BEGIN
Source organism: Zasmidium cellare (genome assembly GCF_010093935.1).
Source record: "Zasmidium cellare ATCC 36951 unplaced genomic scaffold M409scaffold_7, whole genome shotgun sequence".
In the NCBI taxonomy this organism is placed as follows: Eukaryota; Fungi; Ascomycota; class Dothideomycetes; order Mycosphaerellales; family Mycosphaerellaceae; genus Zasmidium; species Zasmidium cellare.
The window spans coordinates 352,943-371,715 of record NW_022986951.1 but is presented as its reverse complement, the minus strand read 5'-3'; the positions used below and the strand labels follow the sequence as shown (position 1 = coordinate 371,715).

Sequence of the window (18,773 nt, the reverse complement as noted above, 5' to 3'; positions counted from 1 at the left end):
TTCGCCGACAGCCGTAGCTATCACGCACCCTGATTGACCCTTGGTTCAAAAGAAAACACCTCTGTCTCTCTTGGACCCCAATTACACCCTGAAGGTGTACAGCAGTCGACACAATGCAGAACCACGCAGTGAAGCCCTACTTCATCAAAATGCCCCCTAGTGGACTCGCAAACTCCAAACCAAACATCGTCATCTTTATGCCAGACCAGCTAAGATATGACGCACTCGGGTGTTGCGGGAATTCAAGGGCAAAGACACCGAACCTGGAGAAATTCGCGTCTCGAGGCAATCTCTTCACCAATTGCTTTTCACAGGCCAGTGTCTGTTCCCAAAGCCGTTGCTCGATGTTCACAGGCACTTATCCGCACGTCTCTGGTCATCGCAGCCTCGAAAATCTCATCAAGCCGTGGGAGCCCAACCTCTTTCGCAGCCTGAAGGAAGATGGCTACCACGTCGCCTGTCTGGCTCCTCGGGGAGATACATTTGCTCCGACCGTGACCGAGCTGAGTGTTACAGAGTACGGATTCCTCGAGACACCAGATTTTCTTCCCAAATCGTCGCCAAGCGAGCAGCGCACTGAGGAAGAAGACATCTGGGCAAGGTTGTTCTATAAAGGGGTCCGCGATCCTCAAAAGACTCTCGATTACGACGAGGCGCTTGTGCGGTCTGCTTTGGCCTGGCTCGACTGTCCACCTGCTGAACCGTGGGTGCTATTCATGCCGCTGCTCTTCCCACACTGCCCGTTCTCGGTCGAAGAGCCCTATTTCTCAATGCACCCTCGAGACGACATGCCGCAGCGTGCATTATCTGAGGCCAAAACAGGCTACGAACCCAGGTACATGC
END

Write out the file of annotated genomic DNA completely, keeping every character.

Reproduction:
Source organism: Zasmidium cellare (genome assembly GCF_010093935.1).
Source record: "Zasmidium cellare ATCC 36951 unplaced genomic scaffold M409scaffold_7, whole genome shotgun sequence".
In the NCBI taxonomy this organism is placed as follows: Eukaryota; Fungi; Ascomycota; class Dothideomycetes; order Mycosphaerellales; family Mycosphaerellaceae; genus Zasmidium; species Zasmidium cellare.
The window spans coordinates 352,943-371,715 of record NW_022986951.1 but is presented as its reverse complement, the minus strand read 5'-3'; the positions used below and the strand labels follow the sequence as shown (position 1 = coordinate 371,715).

Sequence of the window (18,773 nt, the reverse complement as noted above, 5' to 3'; positions counted from 1 at the left end):
TTCGCCGACAGCCGTAGCTATCACGCACCCTGATTGACCCTTGGTTCAAAAGAAAACACCTCTGTCTCTCTTGGACCCCAATTACACCCTGAAGGTGTACAGCAGTCGACACAATGCAGAACCACGCAGTGAAGCCCTACTTCATCAAAATGCCCCCTAGTGGACTCGCAAACTCCAAACCAAACATCGTCATCTTTATGCCAGACCAGCTAAGATATGACGCACTCGGGTGTTGCGGGAATTCAAGGGCAAAGACACCGAACCTGGAGAAATTCGCGTCTCGAGGCAATCTCTTCACCAATTGCTTTTCACAGGCCAGTGTCTGTTCCCAAAGCCGTTGCTCGATGTTCACAGGCACTTATCCGCACGTCTCTGGTCATCGCAGCCTCGAAAATCTCATCAAGCCGTGGGAGCCCAACCTCTTTCGCAGCCTGAAGGAAGATGGCTACCACGTCGCCTGTCTGGCTCCTCGGGGAGATACATTTGCTCCGACCGTGACCGAGCTGAGTGTTACAGAGTACGGATTCCTCGAGACACCAGATTTTCTTCCCAAATCGTCGCCAAGCGAGCAGCGCACTGAGGAAGAAGACATCTGGGCAAGGTTGTTCTATAAAGGGGTCCGCGATCCTCAAAAGACTCTCGATTACGACGAGGCGCTTGTGCGGTCTGCTTTGGCCTGGCTCGACTGTCCACCTGCTGAACCGTGGGTGCTATTCATGCCGCTGCTCTTCCCACACTGCCCGTTCTCGGTCGAAGAGCCCTATTTCTCAATGCACCCTCGAGACGACATGCCGCAGCGTGCATTATCTGAGGCCAAAACAGGCTACGAACCCAGGTACATGC